What does it mean to have a world without God or gods? It means that there is no ultimate principle which guides or directs us. It means that no thing or person is justified or legitimised by anything behind or beyond our world. It means death to transcendence. For transcendence is above all what the idea of God or gods make possible, that there is a world of meaning or values behind this world which justifies it. The world is to be this way and no other, because this is the best of all possible worlds. Transcendence is always the legitimation of the status quo. But do we really know what it means to think without transcendence? Transcendence is what holds the world together; gives it meaning, sense and direction. Without transcendence there is no world. The death of God, if we were to think this thought to its ultimate limit, would be the end of the world. It is not enough to think the death of God, which is only the death of an idea after all, one has to think the absence which is left behind by this death, and not think this absence as another transcendence.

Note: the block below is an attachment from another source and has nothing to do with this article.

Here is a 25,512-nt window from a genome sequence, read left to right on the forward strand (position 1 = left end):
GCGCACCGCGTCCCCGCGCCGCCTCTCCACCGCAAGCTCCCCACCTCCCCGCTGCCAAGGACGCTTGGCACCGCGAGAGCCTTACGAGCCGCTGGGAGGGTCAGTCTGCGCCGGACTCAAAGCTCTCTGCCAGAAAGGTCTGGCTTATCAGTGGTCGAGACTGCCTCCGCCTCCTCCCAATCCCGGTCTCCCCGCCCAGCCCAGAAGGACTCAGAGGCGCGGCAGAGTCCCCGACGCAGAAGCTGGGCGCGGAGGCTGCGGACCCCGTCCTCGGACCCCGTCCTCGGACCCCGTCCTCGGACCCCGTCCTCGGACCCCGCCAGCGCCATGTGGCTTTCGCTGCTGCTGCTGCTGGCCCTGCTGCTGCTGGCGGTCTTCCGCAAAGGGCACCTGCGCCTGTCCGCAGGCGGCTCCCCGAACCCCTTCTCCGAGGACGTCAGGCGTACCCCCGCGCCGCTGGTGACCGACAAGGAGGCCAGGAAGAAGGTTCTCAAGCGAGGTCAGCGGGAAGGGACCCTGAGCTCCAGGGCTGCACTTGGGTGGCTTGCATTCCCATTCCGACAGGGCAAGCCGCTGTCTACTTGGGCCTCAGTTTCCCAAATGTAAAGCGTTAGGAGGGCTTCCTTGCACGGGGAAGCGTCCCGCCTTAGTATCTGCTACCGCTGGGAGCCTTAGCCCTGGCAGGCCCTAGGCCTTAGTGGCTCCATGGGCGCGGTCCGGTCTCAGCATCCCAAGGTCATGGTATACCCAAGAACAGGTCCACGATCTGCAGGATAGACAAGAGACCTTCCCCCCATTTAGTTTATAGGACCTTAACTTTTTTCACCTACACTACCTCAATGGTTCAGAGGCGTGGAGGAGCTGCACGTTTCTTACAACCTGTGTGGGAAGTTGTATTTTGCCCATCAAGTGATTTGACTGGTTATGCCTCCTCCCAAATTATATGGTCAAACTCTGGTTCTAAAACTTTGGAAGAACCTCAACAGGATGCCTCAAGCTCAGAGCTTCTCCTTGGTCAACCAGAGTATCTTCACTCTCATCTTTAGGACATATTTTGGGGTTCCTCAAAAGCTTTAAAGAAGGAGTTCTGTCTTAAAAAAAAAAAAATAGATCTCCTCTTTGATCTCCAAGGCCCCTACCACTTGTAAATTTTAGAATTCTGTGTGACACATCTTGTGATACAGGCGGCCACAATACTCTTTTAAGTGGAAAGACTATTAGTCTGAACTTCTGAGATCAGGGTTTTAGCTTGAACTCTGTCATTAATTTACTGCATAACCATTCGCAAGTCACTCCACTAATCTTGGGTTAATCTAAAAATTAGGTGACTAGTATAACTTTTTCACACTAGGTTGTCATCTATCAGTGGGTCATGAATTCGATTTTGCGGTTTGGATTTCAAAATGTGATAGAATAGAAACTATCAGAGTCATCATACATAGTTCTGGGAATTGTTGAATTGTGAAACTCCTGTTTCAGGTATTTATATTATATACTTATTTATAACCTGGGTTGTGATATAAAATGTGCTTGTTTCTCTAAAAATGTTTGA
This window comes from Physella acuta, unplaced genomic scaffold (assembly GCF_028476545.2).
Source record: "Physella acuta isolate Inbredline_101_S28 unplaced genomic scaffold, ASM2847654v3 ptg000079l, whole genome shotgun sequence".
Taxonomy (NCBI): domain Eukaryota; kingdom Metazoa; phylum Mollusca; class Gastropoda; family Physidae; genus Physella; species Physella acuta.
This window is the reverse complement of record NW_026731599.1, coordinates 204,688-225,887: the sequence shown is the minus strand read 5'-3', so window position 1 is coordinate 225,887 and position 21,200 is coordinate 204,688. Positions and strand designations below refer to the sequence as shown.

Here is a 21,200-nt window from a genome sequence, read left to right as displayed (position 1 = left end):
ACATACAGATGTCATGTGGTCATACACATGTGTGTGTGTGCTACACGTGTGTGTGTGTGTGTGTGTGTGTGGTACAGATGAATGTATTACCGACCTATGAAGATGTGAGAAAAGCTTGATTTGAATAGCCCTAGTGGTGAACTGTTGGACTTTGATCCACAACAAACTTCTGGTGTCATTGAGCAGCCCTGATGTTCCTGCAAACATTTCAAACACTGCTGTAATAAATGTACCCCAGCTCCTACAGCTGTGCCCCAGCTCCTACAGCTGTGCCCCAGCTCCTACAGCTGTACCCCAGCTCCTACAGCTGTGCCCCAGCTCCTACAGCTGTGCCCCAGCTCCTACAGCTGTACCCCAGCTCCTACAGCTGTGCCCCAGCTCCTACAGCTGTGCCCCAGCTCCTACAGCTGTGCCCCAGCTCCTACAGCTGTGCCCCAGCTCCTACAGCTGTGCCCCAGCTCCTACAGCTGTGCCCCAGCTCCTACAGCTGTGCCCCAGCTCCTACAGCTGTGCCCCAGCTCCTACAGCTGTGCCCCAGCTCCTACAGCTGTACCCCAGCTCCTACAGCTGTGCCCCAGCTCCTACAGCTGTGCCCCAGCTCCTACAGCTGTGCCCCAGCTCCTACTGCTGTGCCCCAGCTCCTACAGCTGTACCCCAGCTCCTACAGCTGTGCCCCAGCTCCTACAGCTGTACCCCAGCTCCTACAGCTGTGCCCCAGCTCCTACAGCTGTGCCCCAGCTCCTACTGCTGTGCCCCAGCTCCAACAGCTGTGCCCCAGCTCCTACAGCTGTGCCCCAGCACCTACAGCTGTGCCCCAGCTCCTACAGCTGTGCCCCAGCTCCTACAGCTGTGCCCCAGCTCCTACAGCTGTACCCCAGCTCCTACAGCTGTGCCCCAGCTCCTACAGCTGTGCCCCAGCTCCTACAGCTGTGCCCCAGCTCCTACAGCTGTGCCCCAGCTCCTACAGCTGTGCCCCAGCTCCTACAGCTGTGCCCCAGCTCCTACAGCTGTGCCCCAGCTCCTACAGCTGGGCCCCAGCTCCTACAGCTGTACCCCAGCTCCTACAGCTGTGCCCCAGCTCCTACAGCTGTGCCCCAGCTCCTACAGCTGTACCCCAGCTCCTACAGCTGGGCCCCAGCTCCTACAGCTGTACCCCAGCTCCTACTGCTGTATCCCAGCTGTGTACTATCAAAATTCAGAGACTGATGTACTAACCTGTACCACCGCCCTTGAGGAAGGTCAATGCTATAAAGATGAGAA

The philosophy of finitude which Blanchot is against, if saying ‘against’ is not to powerful for his kind of thinking, is that philosophy which makes of this absence something useful; something against which I can construct my own being. The universe is empty, but in this emptiness I can build my own heroic individuality. I am the great existential hero, like Thomas on the beach, my face screwed up by the effort of my freedom. I am hero, because there is nothing but myself. There are no values except my values, no world, except my world, for there is no transcendence to tell me otherwise. I stand alone in the empty echoing space. What concerns Blanchot is an absence which haunts this absence, an absence more absent than this absence, a death more horrible and terrifying than the death which I heroically and courageously face in the vacuum left by God’s demise.